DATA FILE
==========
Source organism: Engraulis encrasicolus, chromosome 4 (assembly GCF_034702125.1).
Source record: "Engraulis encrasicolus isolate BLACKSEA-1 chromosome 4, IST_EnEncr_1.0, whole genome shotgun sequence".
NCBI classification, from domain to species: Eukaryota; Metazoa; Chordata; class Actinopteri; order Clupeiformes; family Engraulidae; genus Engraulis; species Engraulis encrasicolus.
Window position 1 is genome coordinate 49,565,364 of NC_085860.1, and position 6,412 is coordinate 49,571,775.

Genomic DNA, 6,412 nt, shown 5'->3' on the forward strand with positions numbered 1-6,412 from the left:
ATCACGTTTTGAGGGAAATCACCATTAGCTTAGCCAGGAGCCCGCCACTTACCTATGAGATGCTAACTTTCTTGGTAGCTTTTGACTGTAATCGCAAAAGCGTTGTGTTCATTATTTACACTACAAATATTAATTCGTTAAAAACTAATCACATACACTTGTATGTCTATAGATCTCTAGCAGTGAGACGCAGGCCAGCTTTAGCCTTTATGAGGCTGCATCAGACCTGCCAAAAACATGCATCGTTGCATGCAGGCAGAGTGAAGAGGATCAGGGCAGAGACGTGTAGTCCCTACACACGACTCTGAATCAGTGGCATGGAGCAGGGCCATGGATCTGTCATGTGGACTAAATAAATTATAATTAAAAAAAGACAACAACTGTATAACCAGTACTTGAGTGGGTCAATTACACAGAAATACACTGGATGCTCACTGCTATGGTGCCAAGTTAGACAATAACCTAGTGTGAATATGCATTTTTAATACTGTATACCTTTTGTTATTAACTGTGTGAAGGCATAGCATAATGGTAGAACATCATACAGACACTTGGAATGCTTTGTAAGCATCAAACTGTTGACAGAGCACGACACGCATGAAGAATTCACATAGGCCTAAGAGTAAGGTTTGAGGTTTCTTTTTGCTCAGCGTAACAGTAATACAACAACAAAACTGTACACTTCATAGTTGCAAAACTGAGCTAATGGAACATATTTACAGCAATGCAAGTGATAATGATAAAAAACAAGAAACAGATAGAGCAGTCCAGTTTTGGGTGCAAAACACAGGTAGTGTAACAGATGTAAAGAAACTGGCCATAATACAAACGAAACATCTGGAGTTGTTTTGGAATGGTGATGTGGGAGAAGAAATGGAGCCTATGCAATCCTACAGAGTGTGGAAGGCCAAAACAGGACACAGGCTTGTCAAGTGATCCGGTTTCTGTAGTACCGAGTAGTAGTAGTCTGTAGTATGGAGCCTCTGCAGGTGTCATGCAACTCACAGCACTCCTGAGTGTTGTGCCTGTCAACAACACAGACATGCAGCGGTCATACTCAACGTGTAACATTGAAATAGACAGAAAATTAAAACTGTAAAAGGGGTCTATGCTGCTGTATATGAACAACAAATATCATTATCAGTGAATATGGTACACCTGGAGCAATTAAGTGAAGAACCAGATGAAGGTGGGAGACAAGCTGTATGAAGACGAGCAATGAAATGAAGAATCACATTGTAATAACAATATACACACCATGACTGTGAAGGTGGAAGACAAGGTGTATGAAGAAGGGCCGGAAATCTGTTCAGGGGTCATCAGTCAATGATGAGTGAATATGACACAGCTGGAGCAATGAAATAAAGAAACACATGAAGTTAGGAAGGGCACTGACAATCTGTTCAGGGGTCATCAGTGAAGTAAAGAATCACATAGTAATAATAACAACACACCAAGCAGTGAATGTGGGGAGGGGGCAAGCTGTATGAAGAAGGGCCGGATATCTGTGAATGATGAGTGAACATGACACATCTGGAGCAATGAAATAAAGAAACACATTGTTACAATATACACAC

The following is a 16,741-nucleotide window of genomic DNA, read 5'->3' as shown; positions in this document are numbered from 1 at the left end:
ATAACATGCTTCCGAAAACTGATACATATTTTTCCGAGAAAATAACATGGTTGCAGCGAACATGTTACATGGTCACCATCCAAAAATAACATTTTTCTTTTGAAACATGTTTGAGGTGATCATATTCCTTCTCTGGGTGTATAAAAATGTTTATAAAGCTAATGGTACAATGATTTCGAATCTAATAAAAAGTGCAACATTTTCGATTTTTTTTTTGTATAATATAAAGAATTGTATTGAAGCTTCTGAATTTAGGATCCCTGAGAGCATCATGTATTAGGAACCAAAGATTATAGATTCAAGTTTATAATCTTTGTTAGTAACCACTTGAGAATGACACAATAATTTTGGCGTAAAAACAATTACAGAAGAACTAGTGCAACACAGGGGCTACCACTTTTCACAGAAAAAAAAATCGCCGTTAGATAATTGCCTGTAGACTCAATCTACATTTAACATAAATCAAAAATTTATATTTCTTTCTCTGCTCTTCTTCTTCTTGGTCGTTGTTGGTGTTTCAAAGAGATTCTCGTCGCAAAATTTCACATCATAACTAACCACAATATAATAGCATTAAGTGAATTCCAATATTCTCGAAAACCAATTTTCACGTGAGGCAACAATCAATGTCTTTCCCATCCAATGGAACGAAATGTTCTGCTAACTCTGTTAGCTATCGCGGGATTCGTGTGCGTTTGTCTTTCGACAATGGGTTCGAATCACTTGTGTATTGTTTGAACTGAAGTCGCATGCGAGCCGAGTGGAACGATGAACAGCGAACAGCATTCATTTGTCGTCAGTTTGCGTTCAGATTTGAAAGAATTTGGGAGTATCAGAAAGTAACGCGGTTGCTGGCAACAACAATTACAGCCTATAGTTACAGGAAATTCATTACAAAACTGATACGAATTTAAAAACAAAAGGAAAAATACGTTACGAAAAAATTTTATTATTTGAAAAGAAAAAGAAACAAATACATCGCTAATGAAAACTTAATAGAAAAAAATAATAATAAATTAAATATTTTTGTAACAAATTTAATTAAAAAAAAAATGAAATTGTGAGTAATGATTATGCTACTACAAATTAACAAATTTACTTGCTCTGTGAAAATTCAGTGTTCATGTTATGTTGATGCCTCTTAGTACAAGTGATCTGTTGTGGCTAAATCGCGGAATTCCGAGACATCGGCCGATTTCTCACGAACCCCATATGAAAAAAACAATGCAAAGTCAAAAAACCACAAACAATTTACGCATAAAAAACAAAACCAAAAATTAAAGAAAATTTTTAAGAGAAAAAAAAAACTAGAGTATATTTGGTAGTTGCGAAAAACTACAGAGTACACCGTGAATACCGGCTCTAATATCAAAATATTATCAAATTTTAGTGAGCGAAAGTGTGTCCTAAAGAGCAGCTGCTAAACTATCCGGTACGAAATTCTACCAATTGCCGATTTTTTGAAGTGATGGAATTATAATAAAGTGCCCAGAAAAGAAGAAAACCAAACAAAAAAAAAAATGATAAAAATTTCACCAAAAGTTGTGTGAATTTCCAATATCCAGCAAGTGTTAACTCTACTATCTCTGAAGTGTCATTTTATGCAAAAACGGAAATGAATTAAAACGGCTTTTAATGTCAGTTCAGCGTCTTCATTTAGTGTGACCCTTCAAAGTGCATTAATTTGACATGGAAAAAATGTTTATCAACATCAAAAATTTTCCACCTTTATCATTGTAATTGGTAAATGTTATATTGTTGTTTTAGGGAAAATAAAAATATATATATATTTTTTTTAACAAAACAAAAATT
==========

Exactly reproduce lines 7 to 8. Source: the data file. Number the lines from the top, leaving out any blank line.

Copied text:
The following is a 16,741-nucleotide window of genomic DNA, read 5'->3' as shown; positions in this document are numbered from 1 at the left end:
ATAACATGCTTCCGAAAACTGATACATATTTTTCCGAGAAAATAACATGGTTGCAGCGAACATGTTACATGGTCACCATCCAAAAATAACATTTTTCTTTTGAAACATGTTTGAGGTGATCATATTCCTTCTCTGGGTGTATAAAAATGTTTATAAAGCTAATGGTACAATGATTTCGAATCTAATAAAAAGTGCAACATTTTCGATTTTTTTTTTGTATAATATAAAGAATTGTATTGAAGCTTCTGAATTTAGGATCCCTGAGAGCATCATGTATTAGGAACCAAAGATTATAGATTCAAGTTTATAATCTTTGTTAGTAACCACTTGAGAATGACACAATAATTTTGGCGTAAAAACAATTACAGAAGAACTAGTGCAACACAGGGGCTACCACTTTTCACAGAAAAAAAAATCGCCGTTAGATAATTGCCTGTAGACTCAATCTACATTTAACATAAATCAAAAATTTATATTTCTTTCTCTGCTCTTCTTCTTCTTGGTCGTTGTTGGTGTTTCAAAGAGATTCTCGTCGCAAAATTTCACATCATAACTAACCACAATATAATAGCATTAAGTGAATTCCAATATTCTCGAAAACCAATTTTCACGTGAGGCAACAATCAATGTCTTTCCCATCCAATGGAACGAAATGTTCTGCTAACTCTGTTAGCTATCGCGGGATTCGTGTGCGTTTGTCTTTCGACAATGGGTTCGAATCACTTGTGTATTGTTTGAACTGAAGTCGCATGCGAGCCGAGTGGAACGATGAACAGCGAACAGCATTCATTTGTCGTCAGTTTGCGTTCAGATTTGAAAGAATTTGGGAGTATCAGAAAGTAACGCGGTTGCTGGCAACAACAATTACAGCCTATAGTTACAGGAAATTCATTACAAAACTGATACGAATTTAAAAACAAAAGGAAAAATACGTTACGAAAAAATTTTATTATTTGAAAAGAAAAAGAAACAAATACATCGCTAATGAAAACTTAATAGAAAAAAATAATAATAAATTAAATATTTTTGTAACAAATTTAATTAAAAAAAAAATGAAATTGTGAGTAATGATTATGCTACTACAAATTAACAAATTTACTTGCTCTGTGAAAATTCAGTGTTCATGTTATGTTGATGCCTCTTAGTACAAGTGATCTGTTGTGGCTAAATCGCGGAATTCCGAGACATCGGCCGATTTCTCACGAACCCCATATGAAAAAAACAATGCAAAGTCAAAAAACCACAAACAATTTACGCATAAAAAACAAAACCAAAAATTAAAGAAAATTTTTAAGAGAAAAAAAAAACTAGAGTATATTTGGTAGTTGCGAAAAACTACAGAGTACACCGTGAATACCGGCTCTAATATCAAAATATTATCAAATTTTAGTGAGCGAAAGTGTGTCCTAAAGAGCAGCTGCTAAACTATCCGGTACGAAATTCTACCAATTGCCGATTTTTTGAAGTGATGGAATTATAATAAAGTGCCCAGAAAAGAAGAAAACCAAACAAAAAAAAAAATGATAAAAATTTCACCAAAAGTTGTGTGAATTTCCAATATCCAGCAAGTGTTAACTCTACTATCTCTGAAGTGTCATTTTATGCAAAAACGGAAATGAATTAAAACGGCTTTTAATGTCAGTTCAGCGTCTTCATTTAGTGTGACCCTTCAAAGTGCATTAATTTGACATGGAAAAAATGTTTATCAACATCAAAAATTTTCCACCTTTATCATTGTAATTGGTAAATGTTATATTGTTGTTTTAGGGAAAATAAAAATATATATATATTTTTTTTAACAAAACAAAAATT